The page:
Nominated for its national and international lobbying campaign to promote Carbon Capture and Storage (CCS) as a clean solution to the dirty business of producing liquid fuels from coal and gas.
Sasol is a South African company involved in mining, energy, chemicals and synthetic fuels (synfuels). It produces petrol from coal – known as coal to liquids (CTL), which is a dirty business that produces twice as many greenhouse gas emissions as the standard refining of petrol from crude oil.
Given that this is Sasol’s core business, it is not surprising that the company is one of the biggest emitters of carbon dioxide (CO2) on the African continent – Sasol’s Secunda plant in South Africa is the world’s single biggest emitter of CO2. The company knows that climate change could threaten its future and concedes in official documents that international efforts to counter climate change could have a “material adverse effect” on its business and “financial condition”.
In recent years, Sasol has been on a major public relations and lobbying drive to sell CTL technology to the world, using Carbon Capture and Storage (CCS) as the panacea for this dirty product. As Time magazine reported last year: “Imagine the public relations nightmare facing an oil company that uses technology responsible for powering Nazi Germany, that propped up apartheid for decades and that operates a plant with the dubious distinction of being the world's biggest single-point source of carbon dioxide.”
Despite its dirty product, the company’s CEO, Pat Davies told the magazine “We are an innovative company. We can be part of this solution too.”
In order to convince politicians, the public and regulators that Sasol is part of the “solution”, it has embarked on an intensive domestic and international lobbying campaign. Sasol’s lobbying strategy is multi-pronged: it aims to promote the acceptability and use of CTL technology around the world, and create a wider market for its activities. Whilst at the same time it promotes CCS technology as a potential way of reducing emissions from its activities.
At home, the once state-owned company enjoys a close relationship with the government.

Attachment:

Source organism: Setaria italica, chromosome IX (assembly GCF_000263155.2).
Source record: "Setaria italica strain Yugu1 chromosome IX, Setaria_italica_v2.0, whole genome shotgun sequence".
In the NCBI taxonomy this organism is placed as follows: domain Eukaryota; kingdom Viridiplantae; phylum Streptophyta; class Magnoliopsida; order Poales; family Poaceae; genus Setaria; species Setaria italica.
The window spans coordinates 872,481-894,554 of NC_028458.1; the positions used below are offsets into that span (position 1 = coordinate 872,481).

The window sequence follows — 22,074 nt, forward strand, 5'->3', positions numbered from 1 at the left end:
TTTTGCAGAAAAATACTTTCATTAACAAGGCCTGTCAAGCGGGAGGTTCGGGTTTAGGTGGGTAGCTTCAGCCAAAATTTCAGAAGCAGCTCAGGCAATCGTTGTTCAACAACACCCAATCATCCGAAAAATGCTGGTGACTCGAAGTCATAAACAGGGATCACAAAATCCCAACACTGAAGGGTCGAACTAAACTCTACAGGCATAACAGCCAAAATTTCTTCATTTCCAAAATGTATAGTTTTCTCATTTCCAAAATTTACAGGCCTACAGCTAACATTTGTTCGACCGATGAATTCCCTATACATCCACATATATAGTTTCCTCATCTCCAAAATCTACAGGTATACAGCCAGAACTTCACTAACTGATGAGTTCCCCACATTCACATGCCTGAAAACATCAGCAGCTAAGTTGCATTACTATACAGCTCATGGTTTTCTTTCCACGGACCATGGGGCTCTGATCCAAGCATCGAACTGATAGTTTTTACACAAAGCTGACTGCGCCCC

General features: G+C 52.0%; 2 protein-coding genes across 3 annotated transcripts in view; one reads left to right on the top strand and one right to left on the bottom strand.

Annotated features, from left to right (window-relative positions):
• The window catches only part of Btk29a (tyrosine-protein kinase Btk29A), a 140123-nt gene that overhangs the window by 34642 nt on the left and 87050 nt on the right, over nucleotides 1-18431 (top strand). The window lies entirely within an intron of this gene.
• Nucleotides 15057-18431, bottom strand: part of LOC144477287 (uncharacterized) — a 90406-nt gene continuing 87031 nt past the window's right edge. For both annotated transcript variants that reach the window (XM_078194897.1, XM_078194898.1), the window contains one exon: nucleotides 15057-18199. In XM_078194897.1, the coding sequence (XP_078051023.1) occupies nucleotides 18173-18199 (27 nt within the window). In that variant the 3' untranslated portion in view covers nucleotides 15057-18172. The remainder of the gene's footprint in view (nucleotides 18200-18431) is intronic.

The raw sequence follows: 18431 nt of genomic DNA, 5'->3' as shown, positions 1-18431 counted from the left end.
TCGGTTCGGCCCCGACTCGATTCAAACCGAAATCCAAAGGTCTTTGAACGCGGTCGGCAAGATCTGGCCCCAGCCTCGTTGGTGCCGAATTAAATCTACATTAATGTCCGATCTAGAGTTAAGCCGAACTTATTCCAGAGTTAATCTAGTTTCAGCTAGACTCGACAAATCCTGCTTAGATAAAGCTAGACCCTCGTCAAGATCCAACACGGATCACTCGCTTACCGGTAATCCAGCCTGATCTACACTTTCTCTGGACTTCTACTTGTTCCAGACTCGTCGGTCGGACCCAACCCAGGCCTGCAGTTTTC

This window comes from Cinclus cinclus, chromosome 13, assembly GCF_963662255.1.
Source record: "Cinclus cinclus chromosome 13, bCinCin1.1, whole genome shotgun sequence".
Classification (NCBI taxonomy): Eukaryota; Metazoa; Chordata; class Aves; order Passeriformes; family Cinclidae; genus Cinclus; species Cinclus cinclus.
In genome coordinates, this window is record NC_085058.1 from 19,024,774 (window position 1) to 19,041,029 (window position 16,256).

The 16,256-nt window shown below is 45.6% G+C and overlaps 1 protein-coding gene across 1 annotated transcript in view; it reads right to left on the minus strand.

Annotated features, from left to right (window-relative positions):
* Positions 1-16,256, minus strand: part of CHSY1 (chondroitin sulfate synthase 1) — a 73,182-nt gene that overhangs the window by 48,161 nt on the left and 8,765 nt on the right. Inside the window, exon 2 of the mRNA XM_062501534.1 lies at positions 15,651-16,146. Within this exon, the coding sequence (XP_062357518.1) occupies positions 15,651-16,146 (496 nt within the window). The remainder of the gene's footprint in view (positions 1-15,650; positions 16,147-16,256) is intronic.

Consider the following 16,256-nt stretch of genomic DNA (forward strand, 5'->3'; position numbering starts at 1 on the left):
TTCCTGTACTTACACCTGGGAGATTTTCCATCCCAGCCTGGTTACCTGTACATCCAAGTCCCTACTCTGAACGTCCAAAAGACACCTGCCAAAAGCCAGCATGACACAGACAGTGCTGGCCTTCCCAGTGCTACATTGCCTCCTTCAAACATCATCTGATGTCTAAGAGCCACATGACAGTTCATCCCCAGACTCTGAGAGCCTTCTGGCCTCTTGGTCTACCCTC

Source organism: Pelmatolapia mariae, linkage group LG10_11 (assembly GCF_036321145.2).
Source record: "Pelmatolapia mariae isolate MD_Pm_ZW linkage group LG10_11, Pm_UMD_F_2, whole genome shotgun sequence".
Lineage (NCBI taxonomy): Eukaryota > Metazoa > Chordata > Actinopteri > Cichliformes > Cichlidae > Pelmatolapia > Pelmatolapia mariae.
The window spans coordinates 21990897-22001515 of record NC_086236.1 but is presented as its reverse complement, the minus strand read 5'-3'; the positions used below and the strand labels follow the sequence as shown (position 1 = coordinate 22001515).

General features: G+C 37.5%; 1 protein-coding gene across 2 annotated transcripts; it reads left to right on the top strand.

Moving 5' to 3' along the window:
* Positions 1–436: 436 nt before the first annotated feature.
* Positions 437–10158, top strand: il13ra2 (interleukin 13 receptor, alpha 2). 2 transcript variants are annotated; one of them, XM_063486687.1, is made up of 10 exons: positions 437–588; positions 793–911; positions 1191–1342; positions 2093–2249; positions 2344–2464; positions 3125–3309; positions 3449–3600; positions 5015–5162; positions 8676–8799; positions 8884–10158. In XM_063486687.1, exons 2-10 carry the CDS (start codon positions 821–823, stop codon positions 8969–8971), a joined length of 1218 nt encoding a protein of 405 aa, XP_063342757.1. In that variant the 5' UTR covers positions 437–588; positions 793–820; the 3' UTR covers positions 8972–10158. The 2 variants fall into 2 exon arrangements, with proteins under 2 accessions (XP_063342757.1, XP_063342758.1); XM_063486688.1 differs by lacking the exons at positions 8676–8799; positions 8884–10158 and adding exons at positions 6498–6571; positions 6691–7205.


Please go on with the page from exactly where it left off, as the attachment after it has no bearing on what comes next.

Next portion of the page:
It has played an influential role in the development of South Africa’s Long Term Mitigation Scenario, the most recent key government document which sets out plans to reduce greenhouse gas emissions. South Africa has not ruled out future new plants for converting coal to liquid, despite the high levels of emissions generated. Sasol has also promoted CCS through its involvement in policy talks.
As Sasol’s 2008 Sustainable Development Report says: “To advance our appreciation of the causes, Sasol plays a role on the international stage via the UN’s Global Compact and Intergovernmental Panel on Climate Change. In support of CCS solutions, we are on the South African delegation to the multinational Carbon Sequestration Leadership Forum.”
Sasol has also succeeded in having one of its scientists – Fred Goede - sit on the Intergovernmental Panel on Climate Change (IPCC) - the scientific body responsible for identifying the level and nature of the risk posed by climate change. Goede is not only a member of the IPCC, he also wrote a recent IPCC report on CCS – the technology promoted by Sasol.
But as WWF South Africa has pointed out, even if technological advances allow Sasol to reduce the emissions generated by producing synfuels, CCS will not reduce the level of emissions of the vehicles running on the resulting synfuels. Moreover at the present time, CCS remains an unproven commercial technology.
Sasol is an active player in the Carbon Sequestration Leadership Forum (CSLF), an organisation through which it is successfully lobbying for CCS technologies.
In October 2009, the Forum, which comprises 23 governments as well as the European Commission, held its latest meeting in London to promote CCS technology “in an effort to stay ahead of the December climate summit in Copenhagen”.
At the conference, Christine Ramon, the chief financial officer of Sasol was on a panel discussion on “the priority and urgency of actions required for near-term deployment of CCS”. This would then be formulated as recommendations to be delivered to the Ministers attending the Forum.
Sasol got what they wanted. At the end of the Forum, the participating Energy and Environment Ministers from the member nations “endorsed CCS technologies as a key component of international plans to combat climate change.”
Meanwhile in the US, Sasol is keen to expand its business and has been an active player in the Coals to Liquids coalition, lobbying Congress on bills promoting “alternative fuels” and securing support from former President George Bush and Senator Barack Obama prior to his election as President.
A 2008 report by GroundWork South Africa summarised the company’s lobbying effort, saying that Sasol “paid the Livingston Group $320,000 last year to lobby Congress to support building CTL plants in the United States. With congressional members and the White House promising to promote alternative fuels, a number of other alternative-fuel companies have joined Sasol in hiring firms to lobby for tax breaks and other incentives to ease their entrance into the market dominated by oil companies.”
In 2009, Sasol paid the lobbying consultancy, the Livingston Group a further $220,000 for lobbying purposes. Through the Livingston Group, Sasol has also sought support from the US military for coal to liquids fuel. With concerns about energy security high on the US agenda, and easy access to large supplies of coal, Sasol has pushed the case for using coal-to-liquid technology to ensure supplies of transport fuel.
Sasol was asked to comment on its nomination for the Angry Mermaid Award but did not respond.